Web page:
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October, 2017 3:59 AM



RBA confirms strong financial system

RBA confirms strong financial system

The Reserve Bank has handed down the latest review of the financial system.

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13.10.2017 03:49 PM

Reserve Bank confirms strong financial system
Financial Stability Review; Chinese trade

Reserve Bank Financial Stability Review: The Reserve Bank has handed down the latest review of the financial system. “The financial system is in a strong position and its resilience to adverse shocks has increased over recent years.”

Key risks: “The key domestic risks in the Australian financial system continue to stem from household borrowing. Household indebtedness, most of which is mortgage borrowing, is high and gradually rising against a backdrop of low interest rates and weak income growth.”

Chinese trade: Exports increased 9.0 per cent over the year to September in yuan terms (forecast +10.9 per cent). Imports increased 19.5 per cent (forecast +16.5 per cent). The Chinese data is important for exporters, especially mining and energy companies. The Financial Stability Review has implications for finance providers, the broader sharemarket and interest rate settings.

What does it all mean?

While the financial system is regarded in strong shape, the Reserve Bank has provided a detailed assessment of the risks. Housing and household finances are the key areas of domestic concerns. But the Bank notes that the share of non-performing home loans continues to fall, wealth is rising and mortgage buffers stand at 2½ years of scheduled repayments at current interest rates.

There isn’t really anything new in the Financial Stability Review. There are a host of risks, but, if anything, the latest metrics suggests the risks haven’t intensified in the past six months.

What do the figures show?

Chinese trade:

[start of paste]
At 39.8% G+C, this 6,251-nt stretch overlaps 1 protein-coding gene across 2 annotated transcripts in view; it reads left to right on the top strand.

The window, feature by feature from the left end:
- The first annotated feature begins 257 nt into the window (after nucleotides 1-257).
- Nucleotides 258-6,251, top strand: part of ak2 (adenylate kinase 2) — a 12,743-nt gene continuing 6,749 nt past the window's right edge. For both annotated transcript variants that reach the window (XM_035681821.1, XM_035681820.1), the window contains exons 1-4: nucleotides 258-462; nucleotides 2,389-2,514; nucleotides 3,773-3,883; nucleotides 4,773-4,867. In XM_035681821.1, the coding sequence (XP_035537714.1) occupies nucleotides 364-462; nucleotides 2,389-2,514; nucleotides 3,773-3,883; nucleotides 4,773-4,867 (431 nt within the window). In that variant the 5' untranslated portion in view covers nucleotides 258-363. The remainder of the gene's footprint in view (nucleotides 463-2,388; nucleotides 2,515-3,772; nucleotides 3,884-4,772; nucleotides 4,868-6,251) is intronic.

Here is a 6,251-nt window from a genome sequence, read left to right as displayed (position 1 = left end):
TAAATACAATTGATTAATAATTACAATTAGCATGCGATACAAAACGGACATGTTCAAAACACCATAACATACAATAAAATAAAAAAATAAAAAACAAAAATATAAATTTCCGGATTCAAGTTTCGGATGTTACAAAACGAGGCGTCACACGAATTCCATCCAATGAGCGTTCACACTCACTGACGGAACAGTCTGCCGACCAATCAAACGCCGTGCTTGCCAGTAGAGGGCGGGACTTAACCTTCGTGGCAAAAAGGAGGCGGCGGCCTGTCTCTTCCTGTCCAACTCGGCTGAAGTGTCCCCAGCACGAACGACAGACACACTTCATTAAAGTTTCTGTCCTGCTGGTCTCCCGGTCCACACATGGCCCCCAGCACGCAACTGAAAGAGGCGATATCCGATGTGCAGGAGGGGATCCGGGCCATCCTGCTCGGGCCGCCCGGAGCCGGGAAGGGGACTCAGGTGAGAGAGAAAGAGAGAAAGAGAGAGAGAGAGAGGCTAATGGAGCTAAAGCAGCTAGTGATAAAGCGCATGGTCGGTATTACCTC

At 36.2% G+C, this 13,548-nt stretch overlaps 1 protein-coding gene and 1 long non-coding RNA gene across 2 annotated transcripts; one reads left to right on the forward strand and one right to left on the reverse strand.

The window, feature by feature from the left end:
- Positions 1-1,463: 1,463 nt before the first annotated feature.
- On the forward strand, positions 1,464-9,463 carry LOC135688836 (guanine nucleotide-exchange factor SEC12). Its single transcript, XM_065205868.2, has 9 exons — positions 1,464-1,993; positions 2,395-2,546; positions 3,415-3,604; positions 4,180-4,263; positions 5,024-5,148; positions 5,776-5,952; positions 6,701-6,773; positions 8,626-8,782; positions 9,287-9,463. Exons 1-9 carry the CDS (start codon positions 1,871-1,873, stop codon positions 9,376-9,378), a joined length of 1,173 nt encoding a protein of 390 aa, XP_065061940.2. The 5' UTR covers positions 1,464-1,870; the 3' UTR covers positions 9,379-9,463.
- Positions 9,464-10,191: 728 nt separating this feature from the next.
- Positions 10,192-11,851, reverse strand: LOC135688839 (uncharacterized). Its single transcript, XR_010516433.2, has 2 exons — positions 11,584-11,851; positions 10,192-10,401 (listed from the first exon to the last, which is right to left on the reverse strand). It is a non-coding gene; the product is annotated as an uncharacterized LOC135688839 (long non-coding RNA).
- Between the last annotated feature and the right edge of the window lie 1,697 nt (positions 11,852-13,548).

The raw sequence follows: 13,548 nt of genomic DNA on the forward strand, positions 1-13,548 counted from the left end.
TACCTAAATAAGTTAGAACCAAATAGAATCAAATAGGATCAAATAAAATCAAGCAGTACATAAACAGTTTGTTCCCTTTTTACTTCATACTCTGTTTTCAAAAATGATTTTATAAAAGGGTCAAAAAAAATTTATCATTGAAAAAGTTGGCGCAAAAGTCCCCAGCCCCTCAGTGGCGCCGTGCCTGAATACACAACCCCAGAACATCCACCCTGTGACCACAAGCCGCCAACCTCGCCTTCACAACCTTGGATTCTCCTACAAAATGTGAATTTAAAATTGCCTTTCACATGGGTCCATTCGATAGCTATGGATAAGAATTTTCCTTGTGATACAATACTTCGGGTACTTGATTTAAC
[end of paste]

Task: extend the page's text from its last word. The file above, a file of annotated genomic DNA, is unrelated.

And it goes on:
Exports increased 9.0 per cent (forecast +10.9 per cent) in the year to September in yuan terms. Imports increased 19.5 per cent (forecast +16.5 per cent). The trade surplus was 193 billion yuan ($29.4 billion). Economists had forecast a trade surplus of 266.1 billion yuan). 

Reserve Bank Financial Stability Review

Overall, the RBA noted: “The financial system is in a strong position and its resilience to adverse shocks has increased over recent years.”

Global risks: “There are concerns that the combination of low interest rates and low volatility in financial markets is promoting excessive risk-taking via a search for yield. Indebtedness and asset prices have also risen further in some countries, from already high levels, increasing the risk of a disruptive correction.”

Key domestic risks: “The key domestic risks in the Australian financial system continue to stem from household borrowing. Household indebtedness, most of which is mortgage borrowing, is high and gradually rising against a backdrop of low interest rates and weak income growth.”

Households & housing: …”household balance sheets and the housing market remain a core area of interest. Household indebtedness is high and, against a backdrop of low interest rates and weak income growth, debt levels relative to income have continued to edge higher.”